Release Date: March 20
Director: Steve McQueen
Writers: McQueen, Enda Walsh
Cinematographer: Sean Bobbitt
Starring: Michael Fassbender, Stuart Graham
Studio/Run Time: IFC Films, 96 mins.
A meticulous, harrowing Irish prison film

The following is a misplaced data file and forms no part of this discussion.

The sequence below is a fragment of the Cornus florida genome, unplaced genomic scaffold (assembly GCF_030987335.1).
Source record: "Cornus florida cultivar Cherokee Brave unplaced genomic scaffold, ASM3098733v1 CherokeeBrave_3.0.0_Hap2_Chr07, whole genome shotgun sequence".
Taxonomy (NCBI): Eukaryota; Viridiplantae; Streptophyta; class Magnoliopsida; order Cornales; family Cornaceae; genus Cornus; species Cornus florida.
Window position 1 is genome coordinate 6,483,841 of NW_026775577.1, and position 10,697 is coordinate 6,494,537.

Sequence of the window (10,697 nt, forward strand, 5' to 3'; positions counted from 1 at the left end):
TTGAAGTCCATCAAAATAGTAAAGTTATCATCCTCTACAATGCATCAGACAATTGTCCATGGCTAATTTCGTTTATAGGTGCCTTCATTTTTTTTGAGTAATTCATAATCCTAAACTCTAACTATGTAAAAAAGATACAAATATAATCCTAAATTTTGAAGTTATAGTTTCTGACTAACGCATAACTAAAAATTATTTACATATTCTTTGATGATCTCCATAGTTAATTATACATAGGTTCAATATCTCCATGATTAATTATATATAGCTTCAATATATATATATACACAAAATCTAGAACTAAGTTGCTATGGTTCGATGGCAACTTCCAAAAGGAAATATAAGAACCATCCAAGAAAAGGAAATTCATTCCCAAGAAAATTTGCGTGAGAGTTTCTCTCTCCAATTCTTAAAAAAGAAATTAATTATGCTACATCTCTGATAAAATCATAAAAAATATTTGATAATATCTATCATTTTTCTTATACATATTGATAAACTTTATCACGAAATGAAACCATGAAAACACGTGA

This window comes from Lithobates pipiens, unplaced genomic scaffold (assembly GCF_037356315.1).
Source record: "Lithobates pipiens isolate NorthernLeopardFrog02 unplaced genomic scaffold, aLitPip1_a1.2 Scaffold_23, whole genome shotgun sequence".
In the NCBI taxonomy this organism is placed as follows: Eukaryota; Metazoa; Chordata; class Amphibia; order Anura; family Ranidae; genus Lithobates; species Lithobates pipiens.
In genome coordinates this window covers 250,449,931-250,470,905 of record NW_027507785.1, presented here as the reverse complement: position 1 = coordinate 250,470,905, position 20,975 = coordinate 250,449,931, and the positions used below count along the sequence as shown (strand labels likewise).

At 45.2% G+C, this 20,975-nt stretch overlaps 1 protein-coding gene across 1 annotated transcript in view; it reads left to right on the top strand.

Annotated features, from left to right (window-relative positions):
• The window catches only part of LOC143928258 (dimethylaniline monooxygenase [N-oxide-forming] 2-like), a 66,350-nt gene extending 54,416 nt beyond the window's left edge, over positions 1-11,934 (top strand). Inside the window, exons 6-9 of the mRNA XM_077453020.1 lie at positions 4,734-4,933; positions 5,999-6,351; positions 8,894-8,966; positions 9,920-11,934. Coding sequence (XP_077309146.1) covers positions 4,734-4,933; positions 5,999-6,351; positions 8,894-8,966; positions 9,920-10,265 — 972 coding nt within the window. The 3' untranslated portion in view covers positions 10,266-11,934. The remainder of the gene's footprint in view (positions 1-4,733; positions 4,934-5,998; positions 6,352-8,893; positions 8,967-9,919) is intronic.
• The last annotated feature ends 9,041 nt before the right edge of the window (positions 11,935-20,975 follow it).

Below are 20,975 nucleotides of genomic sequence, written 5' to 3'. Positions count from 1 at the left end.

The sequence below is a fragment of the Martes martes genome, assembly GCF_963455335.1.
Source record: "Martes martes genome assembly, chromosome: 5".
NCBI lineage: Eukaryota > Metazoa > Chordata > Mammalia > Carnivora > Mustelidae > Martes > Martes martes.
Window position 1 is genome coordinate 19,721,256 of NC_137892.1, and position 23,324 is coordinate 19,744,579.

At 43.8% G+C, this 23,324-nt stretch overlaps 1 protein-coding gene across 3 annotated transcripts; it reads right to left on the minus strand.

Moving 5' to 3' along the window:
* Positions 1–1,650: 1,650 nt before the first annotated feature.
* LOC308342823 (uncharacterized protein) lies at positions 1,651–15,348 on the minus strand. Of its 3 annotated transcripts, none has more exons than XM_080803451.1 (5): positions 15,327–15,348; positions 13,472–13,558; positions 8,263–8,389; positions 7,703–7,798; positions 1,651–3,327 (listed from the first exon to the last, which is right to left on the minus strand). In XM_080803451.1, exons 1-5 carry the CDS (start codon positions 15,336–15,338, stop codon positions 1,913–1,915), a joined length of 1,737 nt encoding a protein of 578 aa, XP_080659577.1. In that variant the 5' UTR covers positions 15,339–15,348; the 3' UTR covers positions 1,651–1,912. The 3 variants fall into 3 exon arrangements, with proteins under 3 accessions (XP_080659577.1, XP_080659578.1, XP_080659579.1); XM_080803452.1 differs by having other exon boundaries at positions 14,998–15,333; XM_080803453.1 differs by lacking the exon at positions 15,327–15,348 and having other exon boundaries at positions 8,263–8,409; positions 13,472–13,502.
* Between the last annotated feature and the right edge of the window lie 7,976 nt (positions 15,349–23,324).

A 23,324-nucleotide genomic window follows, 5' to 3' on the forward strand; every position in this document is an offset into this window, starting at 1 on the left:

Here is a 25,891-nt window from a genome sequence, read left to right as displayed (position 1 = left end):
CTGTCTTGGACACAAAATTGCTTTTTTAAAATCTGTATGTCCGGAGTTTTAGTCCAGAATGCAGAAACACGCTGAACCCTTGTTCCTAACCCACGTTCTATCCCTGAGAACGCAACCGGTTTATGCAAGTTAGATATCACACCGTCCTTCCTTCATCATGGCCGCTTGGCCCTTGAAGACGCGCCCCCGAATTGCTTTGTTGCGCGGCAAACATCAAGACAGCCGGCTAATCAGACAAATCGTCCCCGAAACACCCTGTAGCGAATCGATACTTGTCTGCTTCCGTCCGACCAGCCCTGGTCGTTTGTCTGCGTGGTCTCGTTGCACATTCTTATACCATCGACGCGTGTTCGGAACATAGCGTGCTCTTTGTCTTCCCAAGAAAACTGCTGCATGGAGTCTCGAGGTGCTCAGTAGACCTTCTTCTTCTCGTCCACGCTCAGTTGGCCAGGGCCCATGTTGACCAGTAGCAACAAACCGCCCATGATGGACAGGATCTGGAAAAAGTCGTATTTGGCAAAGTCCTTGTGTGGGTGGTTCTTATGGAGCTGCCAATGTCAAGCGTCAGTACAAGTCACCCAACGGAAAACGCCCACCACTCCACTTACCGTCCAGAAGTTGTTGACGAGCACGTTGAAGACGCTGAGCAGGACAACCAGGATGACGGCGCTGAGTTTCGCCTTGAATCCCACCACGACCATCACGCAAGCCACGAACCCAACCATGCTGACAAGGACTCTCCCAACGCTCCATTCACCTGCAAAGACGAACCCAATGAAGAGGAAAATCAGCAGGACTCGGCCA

First-time filmmaker Steve McQueen spares his viewers no uncomfortable details in his account of the Irish prison protests of 1981. Thankfully, though, command of details is one of his strengths. Hunger is the story of Irish Republicans who’ve been apprehended in the throes of activism and demand to be treated as political prisoners instead of common criminals. As a matter of principle, they trade their prison uniforms for blankets and their bathing privileges for filth. McQueen concentrates on a single cell and a single pair of prisoners—and sometimes on a single fly on a single finger—and his cinematographer, Sean Bobbitt, comes up with such crisp compositions that even the feces-smeared walls are perfectly lit. In a physically demanding role, Michael Fassbender plays Bobby Sands, who huddles naked in a cell, fights against those who would cut his hair, and then withers into a skeleton during the final stretch. For 17 minutes, he talks with a priest about the philosophy of resistance, and the unbroken shot would seem showy if it weren’t part of an overall strategy. McQueen shows a man mopping a long hallway, then the man’s view of the mop; shows Sand’s skin and bones, then his blurred view of the ceiling, always striking a balance between static, distant observation and the taste of abraded knuckles.